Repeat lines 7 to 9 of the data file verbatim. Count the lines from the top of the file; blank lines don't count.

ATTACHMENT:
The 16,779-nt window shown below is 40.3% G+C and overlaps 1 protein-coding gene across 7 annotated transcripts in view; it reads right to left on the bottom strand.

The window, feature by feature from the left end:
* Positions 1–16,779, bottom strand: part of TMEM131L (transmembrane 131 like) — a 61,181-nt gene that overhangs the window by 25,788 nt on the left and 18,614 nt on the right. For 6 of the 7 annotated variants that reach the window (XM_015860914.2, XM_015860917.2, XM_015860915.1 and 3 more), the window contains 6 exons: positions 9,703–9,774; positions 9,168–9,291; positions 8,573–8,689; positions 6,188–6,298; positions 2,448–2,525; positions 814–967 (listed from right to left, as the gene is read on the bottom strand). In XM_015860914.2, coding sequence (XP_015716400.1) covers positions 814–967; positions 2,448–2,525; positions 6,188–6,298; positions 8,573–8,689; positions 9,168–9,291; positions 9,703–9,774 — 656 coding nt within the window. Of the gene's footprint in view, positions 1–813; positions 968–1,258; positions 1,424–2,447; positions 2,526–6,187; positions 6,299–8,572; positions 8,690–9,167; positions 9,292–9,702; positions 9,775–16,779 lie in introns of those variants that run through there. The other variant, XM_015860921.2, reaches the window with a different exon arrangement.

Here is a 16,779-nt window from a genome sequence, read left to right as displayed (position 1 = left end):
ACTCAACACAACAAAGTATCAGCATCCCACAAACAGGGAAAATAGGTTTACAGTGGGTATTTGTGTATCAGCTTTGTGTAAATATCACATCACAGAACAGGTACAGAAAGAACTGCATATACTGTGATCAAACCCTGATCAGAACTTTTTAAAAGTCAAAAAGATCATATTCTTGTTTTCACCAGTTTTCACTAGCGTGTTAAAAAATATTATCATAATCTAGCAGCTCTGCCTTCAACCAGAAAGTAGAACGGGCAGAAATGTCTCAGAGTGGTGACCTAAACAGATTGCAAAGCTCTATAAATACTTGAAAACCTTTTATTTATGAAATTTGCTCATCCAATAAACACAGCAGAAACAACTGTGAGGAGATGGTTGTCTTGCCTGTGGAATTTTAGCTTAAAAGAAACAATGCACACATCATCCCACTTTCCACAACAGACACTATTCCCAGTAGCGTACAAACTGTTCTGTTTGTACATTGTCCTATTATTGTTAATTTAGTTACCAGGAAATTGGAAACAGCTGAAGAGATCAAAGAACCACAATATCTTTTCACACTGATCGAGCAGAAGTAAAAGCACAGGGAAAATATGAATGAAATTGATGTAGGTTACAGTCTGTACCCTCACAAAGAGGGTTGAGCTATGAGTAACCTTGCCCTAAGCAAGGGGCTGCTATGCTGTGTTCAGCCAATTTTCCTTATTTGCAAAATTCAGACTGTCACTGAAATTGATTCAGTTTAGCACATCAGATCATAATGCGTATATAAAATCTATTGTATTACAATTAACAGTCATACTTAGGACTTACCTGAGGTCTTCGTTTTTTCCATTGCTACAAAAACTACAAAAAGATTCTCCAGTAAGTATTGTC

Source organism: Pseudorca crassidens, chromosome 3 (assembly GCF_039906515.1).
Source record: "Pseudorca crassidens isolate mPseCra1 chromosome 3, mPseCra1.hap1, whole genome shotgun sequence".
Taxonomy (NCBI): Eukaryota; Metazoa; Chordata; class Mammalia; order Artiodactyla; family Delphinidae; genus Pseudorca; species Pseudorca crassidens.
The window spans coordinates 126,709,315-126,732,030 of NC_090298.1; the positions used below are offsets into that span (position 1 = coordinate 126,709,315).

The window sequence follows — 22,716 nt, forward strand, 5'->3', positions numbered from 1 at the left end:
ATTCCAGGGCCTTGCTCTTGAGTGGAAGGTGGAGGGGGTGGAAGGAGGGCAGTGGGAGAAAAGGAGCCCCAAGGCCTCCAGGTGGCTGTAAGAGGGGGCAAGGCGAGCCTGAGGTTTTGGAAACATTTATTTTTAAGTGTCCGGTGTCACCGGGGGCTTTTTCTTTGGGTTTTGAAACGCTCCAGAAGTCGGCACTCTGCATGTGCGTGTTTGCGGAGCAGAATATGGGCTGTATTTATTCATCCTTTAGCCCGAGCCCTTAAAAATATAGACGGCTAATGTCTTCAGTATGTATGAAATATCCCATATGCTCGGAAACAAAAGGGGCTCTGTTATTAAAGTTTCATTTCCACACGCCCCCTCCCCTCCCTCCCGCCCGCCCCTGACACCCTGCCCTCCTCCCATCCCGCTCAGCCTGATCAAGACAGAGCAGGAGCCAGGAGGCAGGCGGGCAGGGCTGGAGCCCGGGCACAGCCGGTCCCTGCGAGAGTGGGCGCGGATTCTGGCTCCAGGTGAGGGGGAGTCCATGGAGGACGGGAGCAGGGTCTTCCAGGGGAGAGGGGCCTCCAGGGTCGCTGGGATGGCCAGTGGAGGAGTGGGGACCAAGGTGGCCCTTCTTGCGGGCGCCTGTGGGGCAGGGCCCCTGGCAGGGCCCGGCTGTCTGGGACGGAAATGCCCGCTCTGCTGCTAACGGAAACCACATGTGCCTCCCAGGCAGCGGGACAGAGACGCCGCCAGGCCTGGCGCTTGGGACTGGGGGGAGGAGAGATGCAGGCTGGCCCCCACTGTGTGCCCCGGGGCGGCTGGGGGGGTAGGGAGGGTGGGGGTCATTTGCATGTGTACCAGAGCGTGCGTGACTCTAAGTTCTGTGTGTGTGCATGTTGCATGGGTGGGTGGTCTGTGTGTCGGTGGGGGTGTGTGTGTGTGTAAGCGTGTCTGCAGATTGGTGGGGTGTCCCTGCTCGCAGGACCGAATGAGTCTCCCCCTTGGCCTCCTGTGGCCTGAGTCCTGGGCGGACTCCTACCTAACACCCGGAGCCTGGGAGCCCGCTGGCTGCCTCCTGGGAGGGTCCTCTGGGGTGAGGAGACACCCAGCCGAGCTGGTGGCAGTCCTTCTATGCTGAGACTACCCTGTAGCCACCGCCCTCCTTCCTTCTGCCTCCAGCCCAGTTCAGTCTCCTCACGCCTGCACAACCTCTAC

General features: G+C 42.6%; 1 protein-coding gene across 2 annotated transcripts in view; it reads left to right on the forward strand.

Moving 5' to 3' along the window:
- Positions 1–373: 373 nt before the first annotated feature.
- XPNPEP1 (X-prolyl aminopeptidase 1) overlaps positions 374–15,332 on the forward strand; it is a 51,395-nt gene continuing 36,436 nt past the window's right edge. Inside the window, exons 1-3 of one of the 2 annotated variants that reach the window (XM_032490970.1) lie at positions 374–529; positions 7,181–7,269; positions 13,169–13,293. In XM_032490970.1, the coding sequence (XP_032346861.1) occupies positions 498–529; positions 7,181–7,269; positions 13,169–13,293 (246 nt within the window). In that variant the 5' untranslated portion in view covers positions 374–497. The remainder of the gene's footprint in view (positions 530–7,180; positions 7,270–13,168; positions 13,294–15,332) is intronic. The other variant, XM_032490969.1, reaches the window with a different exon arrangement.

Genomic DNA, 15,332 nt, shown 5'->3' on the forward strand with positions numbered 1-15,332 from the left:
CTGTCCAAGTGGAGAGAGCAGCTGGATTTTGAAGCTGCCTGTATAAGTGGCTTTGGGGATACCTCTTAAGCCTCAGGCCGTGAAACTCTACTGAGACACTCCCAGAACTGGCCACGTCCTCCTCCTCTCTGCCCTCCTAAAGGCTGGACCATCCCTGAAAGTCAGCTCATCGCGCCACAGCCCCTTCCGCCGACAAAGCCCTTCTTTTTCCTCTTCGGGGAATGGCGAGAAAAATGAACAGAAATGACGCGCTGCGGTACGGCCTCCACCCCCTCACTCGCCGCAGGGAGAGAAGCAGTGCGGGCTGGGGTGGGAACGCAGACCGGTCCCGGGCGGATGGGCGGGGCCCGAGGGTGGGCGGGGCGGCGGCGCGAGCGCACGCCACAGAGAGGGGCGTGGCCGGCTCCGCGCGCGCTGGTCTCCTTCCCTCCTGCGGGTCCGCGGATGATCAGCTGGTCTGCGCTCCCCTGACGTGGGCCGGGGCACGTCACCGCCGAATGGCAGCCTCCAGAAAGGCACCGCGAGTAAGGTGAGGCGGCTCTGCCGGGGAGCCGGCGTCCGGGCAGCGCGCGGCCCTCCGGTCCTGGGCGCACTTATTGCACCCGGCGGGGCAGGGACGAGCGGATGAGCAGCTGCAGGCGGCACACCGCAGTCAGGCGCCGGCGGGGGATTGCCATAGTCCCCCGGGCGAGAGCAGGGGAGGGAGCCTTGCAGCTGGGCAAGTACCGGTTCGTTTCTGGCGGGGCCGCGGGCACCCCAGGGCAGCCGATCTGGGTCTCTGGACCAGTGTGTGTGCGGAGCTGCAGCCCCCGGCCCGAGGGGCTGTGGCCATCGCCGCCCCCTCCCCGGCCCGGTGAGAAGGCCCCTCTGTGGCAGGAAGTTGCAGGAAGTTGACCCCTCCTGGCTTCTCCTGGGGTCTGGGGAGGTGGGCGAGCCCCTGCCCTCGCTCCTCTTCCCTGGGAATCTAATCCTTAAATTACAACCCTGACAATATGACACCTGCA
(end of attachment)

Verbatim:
Source record: "Pseudorca crassidens isolate mPseCra1 chromosome 3, mPseCra1.hap1, whole genome shotgun sequence".
Taxonomy (NCBI): Eukaryota; Metazoa; Chordata; class Mammalia; order Artiodactyla; family Delphinidae; genus Pseudorca; species Pseudorca crassidens.
The window spans coordinates 126,709,315-126,732,030 of NC_090298.1; the positions used below are offsets into that span (position 1 = coordinate 126,709,315).